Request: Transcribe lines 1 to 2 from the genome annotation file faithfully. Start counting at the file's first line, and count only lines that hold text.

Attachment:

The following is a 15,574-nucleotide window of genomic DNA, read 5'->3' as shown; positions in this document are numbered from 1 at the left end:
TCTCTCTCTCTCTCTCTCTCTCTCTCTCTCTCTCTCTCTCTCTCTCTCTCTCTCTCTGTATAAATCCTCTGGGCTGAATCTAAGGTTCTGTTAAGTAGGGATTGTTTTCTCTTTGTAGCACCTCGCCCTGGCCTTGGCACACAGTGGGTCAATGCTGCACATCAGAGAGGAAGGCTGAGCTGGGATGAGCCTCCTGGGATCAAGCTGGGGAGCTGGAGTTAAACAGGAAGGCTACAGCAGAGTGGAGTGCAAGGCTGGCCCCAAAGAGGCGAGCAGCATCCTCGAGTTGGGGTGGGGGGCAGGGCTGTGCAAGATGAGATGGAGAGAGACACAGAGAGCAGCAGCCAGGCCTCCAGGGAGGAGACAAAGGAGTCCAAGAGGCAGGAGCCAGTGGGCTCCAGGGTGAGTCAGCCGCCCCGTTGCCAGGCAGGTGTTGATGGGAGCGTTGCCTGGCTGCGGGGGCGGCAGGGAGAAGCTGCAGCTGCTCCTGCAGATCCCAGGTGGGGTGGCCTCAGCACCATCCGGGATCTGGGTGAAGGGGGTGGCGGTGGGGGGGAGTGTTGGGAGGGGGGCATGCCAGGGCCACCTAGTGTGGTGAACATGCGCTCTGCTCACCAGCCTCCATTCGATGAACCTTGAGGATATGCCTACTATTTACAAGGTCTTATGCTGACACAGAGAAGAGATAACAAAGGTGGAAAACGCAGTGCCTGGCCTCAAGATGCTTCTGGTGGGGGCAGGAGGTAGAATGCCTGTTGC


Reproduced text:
The following is a 15,574-nucleotide window of genomic DNA, read 5'->3' as shown; positions in this document are numbered from 1 at the left end:
TCTCTCTCTCTCTCTCTCTCTCTCTCTCTCTCTCTCTCTCTCTCTCTCTCTCTCTCTGTATAAATCCTCTGGGCTGAATCTAAGGTTCTGTTAAGTAGGGATTGTTTTCTCTTTGTAGCACCTCGCCCTGGCCTTGGCACACAGTGGGTCAATGCTGCACATCAGAGAGGAAGGCTGAGCTGGGATGAGCCTCCTGGGATCAAGCTGGGGAGCTGGAGTTAAACAGGAAGGCTACAGCAGAGTGGAGTGCAAGGCTGGCCCCAAAGAGGCGAGCAGCATCCTCGAGTTGGGGTGGGGGGCAGGGCTGTGCAAGATGAGATGGAGAGAGACACAGAGAGCAGCAGCCAGGCCTCCAGGGAGGAGACAAAGGAGTCCAAGAGGCAGGAGCCAGTGGGCTCCAGGGTGAGTCAGCCGCCCCGTTGCCAGGCAGGTGTTGATGGGAGCGTTGCCTGGCTGCGGGGGCGGCAGGGAGAAGCTGCAGCTGCTCCTGCAGATCCCAGGTGGGGTGGCCTCAGCACCATCCGGGATCTGGGTGAAGGGGGTGGCGGTGGGGGGGAGTGTTGGGAGGGGGGCATGCCAGGGCCACCTAGTGTGGTGAACATGCGCTCTGCTCACCAGCCTCCATTCGATGAACCTTGAGGATATGCCTACTATTTACAAGGTCTTATGCTGACACAGAGAAGAGATAACAAAGGTGGAAAACGCAGTGCCTGGCCTCAAGATGCTTCTGGTGGGGGCAGGAGGTAGAATGCCTGTTGC